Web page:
Substances of Abuse

Rural and urban treatment admissions differed by primary substances of abuse and frequency of use at treatment entry. Rural admissions were more likely than urban admissions to report primary abuse of alcohol (49.5 vs. 36.1 percent) or non-heroin opiates (10.6 vs. 4.0 percent); urban admissions were more likely than rural admissions to report primary abuse of heroin (21.8 vs. 3.1 percent) or cocaine (11.9 vs. 5.6 percent) (Figure 1). Urban admissions were almost twice as likely as rural admissions to report daily use of their primary substance of abuse at treatment entry (43.1 vs. 23.5 percent) (Figure 2).

Figure 1. Selected Primary Substance of Abuse among Rural and Urban Admissions Aged 12 or Older: 2009

This is a bar graph comparing selected primary substance of abuse among rural and urban admissions aged 12 or older: 2009.  Accessible table located below this figure.


Figure 1 Table. Selected Primary Substance of Abuse among Rural and Urban Admissions Aged 12 or Older: 2009
Primary Substance of Abuse Urban
Admissions
Rural
Admissions
Alcohol 36.1% 49.5%
Marijuana 17.0% 20.9%
Cocaine 11.9%   5.6%
Heroin 21.8%   3.1%
Non-heroin Opiates   4.0% 10.6%
Methamphetamine   6.1%   6.3%
Note: Percentages may not sum to 100 percent because not all substances are presented.
Source: SAMHSA Treatment Episode Data Set (TEDS), 2009.

Figure 2. Frequency of Primary Substance Use among Urban and Rural Admissions Aged 12 or Older: 2009

This is a bar graph comparing frequency of primary substance use among urban and rural admissions aged 12 or older: 2009.  Accessible table located below this figure.


Figure 2 Table. Frequency of Primary Substance Use among Urban and Rural Admissions Aged 12 or Older: 2009
Frequency of Use Urban Admissions Rural Admissions
Daily Use 43.1% 23.5%
3-6 Times in Past Week 12.5% 10.6%
1-2 Times in Past Week   9.3%   9.6%
1-3 Times in Past Month 10.8% 15.7%
No Past Month Use 24.3% 40.6%
Note: Percentages may not sum to 100 percent due to rounding.
Source: SAMHSA Treatment Episode Data Set (TEDS), 2009.

Age of First Use

Rural admissions were slightly younger than urban admissions when they began using their primary substance of abuse (Figure 3). Compared with urban admissions, rural admissions were more likely to report having initiated their primary substance of abuse between the ages of 15 and 17 (32.1 vs. 26.7 percent) and less likely to report first use at age 18 or older (32.7 vs. 45.6 percent).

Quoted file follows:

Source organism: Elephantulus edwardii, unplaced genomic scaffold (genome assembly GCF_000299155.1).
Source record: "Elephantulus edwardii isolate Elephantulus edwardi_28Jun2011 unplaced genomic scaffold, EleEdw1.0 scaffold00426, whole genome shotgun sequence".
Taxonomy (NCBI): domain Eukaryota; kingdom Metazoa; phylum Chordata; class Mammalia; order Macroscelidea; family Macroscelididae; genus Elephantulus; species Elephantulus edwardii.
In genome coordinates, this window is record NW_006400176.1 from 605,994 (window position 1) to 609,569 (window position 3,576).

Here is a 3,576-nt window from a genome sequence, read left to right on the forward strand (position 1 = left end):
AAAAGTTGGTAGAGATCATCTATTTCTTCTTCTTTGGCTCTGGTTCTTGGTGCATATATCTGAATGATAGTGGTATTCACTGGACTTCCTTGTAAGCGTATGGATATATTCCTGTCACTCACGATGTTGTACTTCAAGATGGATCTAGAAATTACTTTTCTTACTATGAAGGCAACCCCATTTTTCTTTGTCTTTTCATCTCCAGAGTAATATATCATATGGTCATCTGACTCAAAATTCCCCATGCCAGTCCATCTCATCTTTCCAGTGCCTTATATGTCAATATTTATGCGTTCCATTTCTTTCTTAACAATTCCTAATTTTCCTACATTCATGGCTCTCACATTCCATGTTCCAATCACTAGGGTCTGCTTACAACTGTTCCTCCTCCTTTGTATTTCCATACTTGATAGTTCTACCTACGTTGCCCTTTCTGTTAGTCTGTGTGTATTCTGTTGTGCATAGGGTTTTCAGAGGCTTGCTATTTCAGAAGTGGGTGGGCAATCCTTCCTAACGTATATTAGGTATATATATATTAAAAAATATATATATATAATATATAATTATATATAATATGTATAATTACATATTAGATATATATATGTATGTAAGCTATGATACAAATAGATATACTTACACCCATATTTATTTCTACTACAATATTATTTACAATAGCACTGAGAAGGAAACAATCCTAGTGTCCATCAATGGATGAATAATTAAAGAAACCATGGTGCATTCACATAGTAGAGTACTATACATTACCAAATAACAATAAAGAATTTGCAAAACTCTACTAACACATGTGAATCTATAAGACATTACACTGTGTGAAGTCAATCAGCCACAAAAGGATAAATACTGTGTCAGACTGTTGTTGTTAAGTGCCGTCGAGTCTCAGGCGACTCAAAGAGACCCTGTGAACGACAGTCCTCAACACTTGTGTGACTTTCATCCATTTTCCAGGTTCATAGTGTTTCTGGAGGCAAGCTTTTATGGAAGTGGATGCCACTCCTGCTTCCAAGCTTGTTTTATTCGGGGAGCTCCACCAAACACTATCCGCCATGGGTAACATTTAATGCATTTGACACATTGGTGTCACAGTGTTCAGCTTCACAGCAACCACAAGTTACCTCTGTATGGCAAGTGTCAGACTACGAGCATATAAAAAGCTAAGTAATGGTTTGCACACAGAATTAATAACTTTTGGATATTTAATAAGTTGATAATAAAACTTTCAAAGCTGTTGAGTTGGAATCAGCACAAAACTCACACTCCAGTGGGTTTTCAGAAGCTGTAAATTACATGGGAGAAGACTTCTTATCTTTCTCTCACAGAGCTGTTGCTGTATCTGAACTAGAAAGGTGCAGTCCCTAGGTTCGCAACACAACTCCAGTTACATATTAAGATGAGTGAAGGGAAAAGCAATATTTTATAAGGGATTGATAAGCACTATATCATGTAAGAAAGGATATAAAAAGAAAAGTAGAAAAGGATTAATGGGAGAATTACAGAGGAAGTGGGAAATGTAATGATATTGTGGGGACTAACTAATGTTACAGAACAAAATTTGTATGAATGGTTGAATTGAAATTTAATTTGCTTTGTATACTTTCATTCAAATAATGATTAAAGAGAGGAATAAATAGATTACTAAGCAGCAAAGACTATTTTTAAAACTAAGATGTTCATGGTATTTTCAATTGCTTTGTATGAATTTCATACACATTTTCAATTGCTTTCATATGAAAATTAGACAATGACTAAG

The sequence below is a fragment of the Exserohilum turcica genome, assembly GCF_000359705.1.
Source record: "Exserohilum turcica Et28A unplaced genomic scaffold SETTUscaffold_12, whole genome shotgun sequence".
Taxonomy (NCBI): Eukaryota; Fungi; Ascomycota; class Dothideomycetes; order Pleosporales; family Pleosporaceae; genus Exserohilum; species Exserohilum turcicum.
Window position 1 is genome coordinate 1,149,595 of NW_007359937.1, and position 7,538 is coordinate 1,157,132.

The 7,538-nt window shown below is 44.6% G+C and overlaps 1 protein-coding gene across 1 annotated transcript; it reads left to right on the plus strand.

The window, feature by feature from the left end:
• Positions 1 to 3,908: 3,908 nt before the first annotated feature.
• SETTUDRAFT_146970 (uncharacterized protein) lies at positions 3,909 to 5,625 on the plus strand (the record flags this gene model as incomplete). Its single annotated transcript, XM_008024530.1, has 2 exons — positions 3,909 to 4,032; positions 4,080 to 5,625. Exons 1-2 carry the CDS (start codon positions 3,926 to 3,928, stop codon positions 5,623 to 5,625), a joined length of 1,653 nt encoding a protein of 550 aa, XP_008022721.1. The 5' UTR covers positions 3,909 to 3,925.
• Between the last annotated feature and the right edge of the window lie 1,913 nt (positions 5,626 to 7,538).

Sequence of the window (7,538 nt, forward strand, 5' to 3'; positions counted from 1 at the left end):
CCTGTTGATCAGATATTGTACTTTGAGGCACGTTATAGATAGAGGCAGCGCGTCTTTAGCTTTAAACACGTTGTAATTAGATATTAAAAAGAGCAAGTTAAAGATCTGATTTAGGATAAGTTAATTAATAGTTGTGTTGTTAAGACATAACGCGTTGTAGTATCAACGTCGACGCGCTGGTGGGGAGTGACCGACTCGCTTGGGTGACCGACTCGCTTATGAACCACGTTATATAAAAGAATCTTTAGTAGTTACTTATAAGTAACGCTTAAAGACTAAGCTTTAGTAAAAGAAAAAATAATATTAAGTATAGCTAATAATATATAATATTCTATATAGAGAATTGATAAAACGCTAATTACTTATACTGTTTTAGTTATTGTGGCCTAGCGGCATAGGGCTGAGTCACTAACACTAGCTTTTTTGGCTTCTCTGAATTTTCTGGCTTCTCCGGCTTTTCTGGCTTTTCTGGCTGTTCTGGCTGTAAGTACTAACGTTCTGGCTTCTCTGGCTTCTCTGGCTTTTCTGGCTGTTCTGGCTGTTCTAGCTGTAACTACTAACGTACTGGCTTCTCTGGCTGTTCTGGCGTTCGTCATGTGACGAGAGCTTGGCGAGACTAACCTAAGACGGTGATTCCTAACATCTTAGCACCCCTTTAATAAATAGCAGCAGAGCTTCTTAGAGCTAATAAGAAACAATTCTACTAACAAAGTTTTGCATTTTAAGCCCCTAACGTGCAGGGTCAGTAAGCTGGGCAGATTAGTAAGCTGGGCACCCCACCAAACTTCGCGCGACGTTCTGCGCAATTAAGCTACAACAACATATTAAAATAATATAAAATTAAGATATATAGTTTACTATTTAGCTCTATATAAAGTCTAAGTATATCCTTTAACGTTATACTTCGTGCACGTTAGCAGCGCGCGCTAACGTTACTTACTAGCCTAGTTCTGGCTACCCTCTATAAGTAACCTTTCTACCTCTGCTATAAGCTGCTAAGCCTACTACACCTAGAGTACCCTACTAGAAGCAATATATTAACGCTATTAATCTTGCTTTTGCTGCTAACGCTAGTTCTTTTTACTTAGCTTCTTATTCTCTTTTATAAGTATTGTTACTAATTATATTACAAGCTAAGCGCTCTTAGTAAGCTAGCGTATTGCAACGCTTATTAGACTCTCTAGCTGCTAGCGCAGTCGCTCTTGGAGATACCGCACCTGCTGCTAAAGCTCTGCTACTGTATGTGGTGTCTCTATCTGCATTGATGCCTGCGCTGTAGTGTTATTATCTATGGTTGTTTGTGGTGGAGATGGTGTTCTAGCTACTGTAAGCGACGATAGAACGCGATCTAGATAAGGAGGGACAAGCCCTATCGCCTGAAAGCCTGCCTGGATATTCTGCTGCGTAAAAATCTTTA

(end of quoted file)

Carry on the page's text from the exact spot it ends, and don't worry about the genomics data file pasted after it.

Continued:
Figure 3. Age at First Use of Primary Substance of Abuse among Urban and Rural Admissions Aged 12 or Older: 2009

This is a bar graph comparing age at first use of primary substance of abuse among urban and rural admissions aged 12 or older: 2009.  Accessible table located below this figure.


Figure 3 Table. Age at First Use of Primary Substance of Abuse among Urban and Rural Admissions Aged 12 or Older: 2009
Age at First Use Urban Admissions Rural Admissions
Aged 18 or Older 45.6% 32.7%
Aged 15 to 17 26.7% 32.1%
Aged 12 to 14 21.1% 25.1%
Aged 11 or Younger   6.6% 10.2%
Note: Percentages may not sum to 100 percent due to rounding.
Source: SAMHSA Treatment Episode Data Set (TEDS), 2009.

Source of Treatment Referral and Treatment Characteristics

Rural and urban admissions also varied in source of treatment referral, the type of treatment received, and the number of previous treatment admissions. Rural admissions were more likely than urban admissions to be referred by the criminal justice system (51.6 vs. 28.4 percent) and less likely to be self- or individually referred (22.8 vs. 38.7 percent) (Figure 4).

Figure 4. Selected Sources of Referral to Treatment among Urban and Rural Admissions Aged 12 or Older: 2009

This is a bar graph comparing selected sources of referral to treatment among urban and rural admissions aged 12 or older: 2009.  Accessible table located below this figure.


Figure 4 Table. Selected Sources of Referral to Treatment among Urban and Rural Admissions Aged 12 or Older: 2009
Sources of Referral Urban
Admissions
Rural
Admissions
Individual/Self 38.7% 22.8%
Criminal Justice System 28.4% 51.6%
Other Community 15.4% 10.0%
Alcohol/Drug Abuse Care Provider 10.4%   7.0%
Other Health Care Provider   5.4%   7.0%
Note: Percentages may not sum to 100 percent because not all sources are presented.
Source: SAMHSA Treatment Episode Data Set (TEDS), 2009.